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7 Ways to Help Your Child be a Homebody

7 Ways to Help Your Child be a Homebody
Baby

After a 10 hour road trip this past weekend, my family and I spent the balance of the weekend puttering around the house and enjoying some of the simple things in life. We have come to accept that we are content spending time at home just being a family. Here are seven simple tips for helping you and your children enjoy time at home.

Establish routine. Whether it’s about heading off to school or bed-time, routine is key for all families. Keep to a set schedule of events and your children will reap the benefits. Their comfort zone is dependent, to a large part, in your routines. Routines also give children a sense of “how my family does things” or in other words, family culture.

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Give them some space. All kids need some space to be themselves. Space to run around outside. Space to lay on the floor and look at a toy catalogue. Space to throw a football. Space to process a tough day or go into a time-out. Make your children’s bedrooms special and if there is any space for a play room, decorate it in a way that kids will love to be in. Think of your home as a blank slate of space, to be used for and by the children. If you need to repurpose a space to better suit your needs, step back and think about space as if you just moved in and had no possessions yet in the room.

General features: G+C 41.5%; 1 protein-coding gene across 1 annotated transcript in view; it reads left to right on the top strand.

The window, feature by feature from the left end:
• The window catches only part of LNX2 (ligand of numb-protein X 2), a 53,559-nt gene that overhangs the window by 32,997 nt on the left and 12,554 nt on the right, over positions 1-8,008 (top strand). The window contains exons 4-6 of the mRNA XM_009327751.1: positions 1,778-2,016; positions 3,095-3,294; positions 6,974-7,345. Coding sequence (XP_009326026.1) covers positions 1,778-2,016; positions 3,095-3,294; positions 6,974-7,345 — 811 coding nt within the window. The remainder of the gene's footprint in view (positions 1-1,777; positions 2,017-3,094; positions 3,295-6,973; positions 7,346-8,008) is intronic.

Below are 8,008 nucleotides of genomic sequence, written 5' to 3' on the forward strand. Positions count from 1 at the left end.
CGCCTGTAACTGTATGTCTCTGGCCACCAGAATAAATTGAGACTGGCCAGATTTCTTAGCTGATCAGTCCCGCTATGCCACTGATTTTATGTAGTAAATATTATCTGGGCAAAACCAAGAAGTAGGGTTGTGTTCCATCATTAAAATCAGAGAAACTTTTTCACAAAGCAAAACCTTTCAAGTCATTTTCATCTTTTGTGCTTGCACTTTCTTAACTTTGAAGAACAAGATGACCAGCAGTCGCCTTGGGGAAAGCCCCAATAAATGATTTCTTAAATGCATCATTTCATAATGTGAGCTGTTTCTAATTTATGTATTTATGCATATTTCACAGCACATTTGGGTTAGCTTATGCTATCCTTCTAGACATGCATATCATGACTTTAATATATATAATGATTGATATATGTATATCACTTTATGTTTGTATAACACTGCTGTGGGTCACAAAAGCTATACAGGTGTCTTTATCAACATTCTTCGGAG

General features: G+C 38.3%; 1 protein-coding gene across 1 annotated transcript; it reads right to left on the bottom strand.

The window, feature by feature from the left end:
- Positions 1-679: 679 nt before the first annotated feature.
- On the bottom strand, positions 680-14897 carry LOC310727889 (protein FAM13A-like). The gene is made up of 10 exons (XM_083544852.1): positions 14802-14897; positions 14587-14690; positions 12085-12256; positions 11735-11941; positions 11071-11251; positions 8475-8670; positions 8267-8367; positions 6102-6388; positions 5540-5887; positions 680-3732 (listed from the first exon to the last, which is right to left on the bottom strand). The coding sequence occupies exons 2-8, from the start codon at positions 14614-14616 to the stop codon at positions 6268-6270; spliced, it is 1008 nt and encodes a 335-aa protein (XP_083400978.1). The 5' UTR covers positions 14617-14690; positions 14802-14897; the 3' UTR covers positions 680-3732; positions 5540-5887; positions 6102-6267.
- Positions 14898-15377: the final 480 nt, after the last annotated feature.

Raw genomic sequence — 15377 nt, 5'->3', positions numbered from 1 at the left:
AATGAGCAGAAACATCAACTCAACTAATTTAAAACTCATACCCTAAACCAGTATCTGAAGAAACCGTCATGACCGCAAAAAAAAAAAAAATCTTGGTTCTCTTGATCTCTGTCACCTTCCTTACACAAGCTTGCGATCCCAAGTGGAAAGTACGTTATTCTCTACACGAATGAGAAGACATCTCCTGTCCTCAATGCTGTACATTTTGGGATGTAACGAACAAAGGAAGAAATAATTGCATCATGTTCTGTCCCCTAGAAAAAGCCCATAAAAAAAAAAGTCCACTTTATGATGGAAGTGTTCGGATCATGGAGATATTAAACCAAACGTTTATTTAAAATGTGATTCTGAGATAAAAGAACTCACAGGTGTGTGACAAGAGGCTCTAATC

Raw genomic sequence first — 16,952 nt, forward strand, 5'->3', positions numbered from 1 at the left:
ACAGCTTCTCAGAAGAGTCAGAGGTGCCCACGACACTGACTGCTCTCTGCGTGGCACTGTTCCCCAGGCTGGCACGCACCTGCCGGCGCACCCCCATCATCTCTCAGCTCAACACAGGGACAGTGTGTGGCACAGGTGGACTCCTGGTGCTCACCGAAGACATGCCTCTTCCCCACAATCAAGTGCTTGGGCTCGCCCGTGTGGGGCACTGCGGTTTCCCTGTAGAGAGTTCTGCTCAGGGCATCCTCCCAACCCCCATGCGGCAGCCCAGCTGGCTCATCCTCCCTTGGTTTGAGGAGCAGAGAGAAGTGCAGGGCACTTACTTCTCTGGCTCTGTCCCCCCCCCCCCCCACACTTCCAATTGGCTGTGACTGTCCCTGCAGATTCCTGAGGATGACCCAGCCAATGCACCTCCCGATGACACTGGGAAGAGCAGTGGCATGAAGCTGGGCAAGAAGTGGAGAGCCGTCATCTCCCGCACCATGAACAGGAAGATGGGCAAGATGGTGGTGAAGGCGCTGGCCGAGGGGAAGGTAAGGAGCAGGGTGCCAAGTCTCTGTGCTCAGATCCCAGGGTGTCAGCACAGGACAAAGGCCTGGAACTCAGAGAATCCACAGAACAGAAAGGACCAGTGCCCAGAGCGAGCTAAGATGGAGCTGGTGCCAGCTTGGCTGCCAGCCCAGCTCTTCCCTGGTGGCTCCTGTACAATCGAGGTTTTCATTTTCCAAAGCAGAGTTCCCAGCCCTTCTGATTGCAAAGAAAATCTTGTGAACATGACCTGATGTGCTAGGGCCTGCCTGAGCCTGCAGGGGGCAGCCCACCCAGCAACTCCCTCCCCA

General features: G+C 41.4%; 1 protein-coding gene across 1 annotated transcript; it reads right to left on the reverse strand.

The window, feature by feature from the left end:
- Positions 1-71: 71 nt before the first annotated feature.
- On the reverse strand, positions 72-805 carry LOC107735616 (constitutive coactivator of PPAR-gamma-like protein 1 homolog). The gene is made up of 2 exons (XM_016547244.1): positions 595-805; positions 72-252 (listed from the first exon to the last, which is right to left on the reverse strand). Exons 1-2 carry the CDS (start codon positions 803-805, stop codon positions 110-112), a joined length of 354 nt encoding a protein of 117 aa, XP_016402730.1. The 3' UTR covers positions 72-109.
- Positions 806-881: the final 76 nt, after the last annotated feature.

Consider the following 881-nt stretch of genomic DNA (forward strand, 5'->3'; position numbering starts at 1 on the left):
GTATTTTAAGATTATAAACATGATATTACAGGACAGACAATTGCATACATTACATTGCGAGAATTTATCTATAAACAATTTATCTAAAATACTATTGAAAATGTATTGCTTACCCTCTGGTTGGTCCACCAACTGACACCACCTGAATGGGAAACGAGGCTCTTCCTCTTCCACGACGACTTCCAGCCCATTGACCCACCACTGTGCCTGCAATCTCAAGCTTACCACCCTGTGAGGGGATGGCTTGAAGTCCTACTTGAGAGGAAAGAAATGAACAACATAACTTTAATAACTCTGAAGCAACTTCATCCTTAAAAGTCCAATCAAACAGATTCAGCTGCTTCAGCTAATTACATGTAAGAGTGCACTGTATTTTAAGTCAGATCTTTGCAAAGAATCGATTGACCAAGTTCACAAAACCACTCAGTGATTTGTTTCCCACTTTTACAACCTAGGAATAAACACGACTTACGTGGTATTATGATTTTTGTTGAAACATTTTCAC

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Respect the quiet. Quiet time is precious for the human spirit and it helps children know themselves and their feelings. Quiet time is, not surprisingly, even better for parents as it allows for a cup of coffee or a chance to regroup from a busy day.

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Be content with puttering. I grew up on three acres of land and plenty of things to do around the house. Puttering became an art as Dad would work in the garage and various “mini projects” would get accomplished before you knew it. Puttering involves losing yourself in something large or small- the ultimate lesson in zoning out so that you can focus on one thing, no matter how insignificant.

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Establish a Sabbath. Taking one day off each week is an experience of profound meaning. No work, just time for family and rest. The week takes on new meaning when one day is set apart as different, special and even sacred. I recommend trying it for just a month. The results are unmistakable.

Practice hospitality. Being a homebody doesn’t mean being a snob. Hosting friends, parties and smaller gatherings can be a great way to show your children that home is where good times are had. My wife and I figure that ‘home’ is also a great venue for getting to know our children’s friends. It’s not as if our children don’t play at other friends’ homes- they do, but to whatever degree we can host their friends, we are more than happy to oblige.

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Last Updated on December 2, 2018

How to Flow Your Way to a More Productive Life

How to Flow Your Way to a More Productive Life

Ebb and flow. Contraction and expansion. Highs and lows. It’s all about the cycles of life.